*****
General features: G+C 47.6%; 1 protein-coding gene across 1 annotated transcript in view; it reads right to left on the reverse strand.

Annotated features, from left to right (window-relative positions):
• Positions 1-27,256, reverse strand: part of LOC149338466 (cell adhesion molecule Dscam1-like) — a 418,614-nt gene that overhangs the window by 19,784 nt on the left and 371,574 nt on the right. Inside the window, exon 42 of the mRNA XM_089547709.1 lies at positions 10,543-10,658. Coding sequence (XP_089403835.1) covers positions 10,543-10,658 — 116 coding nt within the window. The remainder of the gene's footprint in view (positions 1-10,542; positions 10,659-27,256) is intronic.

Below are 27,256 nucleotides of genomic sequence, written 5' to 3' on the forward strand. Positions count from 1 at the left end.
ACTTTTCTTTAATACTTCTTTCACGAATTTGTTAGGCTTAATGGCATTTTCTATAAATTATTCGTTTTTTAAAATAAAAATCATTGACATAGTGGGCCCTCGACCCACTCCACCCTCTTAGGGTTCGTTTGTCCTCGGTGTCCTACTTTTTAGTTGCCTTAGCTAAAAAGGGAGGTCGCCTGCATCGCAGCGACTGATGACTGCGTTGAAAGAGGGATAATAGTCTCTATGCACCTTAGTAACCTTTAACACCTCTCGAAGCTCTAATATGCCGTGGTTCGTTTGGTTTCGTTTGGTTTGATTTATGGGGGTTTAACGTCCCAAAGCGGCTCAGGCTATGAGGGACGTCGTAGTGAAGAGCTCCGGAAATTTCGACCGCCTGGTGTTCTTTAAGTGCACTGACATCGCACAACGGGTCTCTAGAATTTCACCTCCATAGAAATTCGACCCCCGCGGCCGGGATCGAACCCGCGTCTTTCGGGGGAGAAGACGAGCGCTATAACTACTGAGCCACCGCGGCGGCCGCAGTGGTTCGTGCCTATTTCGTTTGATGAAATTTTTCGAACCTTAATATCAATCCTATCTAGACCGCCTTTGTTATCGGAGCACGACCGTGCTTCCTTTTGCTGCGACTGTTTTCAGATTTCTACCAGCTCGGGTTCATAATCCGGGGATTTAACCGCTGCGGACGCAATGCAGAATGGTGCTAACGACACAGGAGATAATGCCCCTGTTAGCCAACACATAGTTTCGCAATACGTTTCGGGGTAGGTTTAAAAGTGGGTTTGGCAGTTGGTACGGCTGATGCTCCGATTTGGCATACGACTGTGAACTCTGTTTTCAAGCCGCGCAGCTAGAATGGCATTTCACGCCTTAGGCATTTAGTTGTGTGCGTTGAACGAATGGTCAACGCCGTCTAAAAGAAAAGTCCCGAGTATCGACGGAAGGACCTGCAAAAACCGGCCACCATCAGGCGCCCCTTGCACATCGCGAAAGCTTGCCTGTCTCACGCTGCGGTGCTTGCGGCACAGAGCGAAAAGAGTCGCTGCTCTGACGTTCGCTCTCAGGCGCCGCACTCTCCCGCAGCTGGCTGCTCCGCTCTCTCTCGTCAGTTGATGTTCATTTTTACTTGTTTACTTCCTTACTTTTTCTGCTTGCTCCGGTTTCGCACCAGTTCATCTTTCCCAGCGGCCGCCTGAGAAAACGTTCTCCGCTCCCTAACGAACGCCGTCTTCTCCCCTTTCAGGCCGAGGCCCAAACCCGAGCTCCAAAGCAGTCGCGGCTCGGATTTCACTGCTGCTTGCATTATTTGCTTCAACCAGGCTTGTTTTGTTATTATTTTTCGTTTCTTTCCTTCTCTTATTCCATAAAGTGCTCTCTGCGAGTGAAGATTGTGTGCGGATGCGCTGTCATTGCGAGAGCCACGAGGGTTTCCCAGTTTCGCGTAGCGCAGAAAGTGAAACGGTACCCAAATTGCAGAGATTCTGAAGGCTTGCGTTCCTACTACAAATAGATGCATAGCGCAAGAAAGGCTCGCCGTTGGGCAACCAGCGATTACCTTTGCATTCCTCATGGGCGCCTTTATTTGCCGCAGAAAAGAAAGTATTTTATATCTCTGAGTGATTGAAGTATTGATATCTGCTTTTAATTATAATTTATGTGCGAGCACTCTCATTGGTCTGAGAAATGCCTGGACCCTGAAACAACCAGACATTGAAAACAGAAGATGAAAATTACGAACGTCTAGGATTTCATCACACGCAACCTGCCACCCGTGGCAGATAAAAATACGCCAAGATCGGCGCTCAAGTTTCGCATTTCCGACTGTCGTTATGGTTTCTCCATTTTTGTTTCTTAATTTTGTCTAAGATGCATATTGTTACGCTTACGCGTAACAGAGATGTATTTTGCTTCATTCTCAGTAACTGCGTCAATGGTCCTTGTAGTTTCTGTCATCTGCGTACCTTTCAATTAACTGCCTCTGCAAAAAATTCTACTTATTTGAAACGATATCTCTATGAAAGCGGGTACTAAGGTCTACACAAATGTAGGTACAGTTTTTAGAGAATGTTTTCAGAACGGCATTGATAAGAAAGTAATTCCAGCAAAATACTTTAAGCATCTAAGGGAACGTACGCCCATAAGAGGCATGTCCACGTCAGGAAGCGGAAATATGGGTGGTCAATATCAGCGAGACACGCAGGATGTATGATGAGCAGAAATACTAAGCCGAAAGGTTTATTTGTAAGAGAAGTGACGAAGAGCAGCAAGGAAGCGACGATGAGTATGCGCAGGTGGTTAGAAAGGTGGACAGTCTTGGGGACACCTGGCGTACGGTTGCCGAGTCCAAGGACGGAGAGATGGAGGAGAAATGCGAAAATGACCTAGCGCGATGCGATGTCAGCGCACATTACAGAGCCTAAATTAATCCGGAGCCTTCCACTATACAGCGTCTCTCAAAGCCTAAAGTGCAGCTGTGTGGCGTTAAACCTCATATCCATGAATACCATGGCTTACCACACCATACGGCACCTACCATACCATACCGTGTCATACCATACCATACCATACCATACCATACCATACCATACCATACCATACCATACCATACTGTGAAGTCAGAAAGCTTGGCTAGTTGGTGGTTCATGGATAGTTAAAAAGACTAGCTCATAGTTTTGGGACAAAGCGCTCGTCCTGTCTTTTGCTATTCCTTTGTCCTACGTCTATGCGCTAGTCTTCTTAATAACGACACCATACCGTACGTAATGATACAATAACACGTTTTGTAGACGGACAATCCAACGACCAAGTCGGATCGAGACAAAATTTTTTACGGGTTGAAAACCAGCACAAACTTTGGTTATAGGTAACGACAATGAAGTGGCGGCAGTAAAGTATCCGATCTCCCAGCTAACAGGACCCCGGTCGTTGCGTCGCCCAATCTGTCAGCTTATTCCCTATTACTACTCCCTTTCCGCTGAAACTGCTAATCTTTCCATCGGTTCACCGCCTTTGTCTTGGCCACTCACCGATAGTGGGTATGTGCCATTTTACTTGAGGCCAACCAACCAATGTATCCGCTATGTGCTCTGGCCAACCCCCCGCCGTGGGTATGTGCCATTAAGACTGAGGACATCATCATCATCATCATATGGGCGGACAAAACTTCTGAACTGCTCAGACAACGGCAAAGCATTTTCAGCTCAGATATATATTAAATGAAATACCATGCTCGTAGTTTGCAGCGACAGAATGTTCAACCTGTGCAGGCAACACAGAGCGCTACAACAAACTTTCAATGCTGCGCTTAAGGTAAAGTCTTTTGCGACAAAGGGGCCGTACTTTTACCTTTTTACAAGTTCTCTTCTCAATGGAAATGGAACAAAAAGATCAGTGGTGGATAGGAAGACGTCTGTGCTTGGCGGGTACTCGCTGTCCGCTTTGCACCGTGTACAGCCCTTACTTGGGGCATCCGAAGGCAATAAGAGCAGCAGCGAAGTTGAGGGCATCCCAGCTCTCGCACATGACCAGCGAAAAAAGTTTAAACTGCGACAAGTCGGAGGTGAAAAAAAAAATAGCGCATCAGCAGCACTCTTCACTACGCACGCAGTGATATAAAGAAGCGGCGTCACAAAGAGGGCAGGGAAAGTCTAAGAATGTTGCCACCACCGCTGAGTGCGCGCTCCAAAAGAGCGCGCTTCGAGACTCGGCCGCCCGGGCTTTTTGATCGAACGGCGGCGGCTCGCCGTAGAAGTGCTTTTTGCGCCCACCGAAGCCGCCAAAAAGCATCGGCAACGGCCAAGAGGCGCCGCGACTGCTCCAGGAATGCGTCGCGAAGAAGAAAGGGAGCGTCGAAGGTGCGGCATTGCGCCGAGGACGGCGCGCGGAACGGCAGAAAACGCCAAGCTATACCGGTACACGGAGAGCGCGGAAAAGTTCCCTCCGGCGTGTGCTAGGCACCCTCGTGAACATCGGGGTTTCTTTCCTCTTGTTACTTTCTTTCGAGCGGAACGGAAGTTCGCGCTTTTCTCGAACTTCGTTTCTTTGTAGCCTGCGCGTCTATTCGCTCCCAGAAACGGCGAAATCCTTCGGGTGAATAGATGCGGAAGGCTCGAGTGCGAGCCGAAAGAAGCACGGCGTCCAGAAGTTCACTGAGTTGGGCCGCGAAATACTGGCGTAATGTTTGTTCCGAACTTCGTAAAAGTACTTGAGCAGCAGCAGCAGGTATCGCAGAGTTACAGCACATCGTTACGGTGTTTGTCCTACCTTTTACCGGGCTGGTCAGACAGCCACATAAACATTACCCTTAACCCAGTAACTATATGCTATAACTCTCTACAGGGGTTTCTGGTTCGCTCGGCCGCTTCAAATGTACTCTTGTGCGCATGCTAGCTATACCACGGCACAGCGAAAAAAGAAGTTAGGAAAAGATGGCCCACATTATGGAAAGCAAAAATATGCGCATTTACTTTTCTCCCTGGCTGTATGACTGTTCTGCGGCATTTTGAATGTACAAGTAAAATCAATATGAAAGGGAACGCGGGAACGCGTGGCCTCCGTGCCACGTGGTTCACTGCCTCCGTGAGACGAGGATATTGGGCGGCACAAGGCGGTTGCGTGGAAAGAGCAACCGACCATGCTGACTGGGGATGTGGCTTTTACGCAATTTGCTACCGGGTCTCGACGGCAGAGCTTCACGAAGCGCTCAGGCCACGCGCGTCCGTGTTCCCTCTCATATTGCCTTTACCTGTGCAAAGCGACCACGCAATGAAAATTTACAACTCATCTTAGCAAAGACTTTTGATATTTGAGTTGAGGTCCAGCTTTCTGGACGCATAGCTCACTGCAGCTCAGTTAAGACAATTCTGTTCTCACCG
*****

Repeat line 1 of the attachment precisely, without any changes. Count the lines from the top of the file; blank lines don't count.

General features: G+C 47.6%; 1 protein-coding gene across 1 annotated transcript in view; it reads right to left on the reverse strand.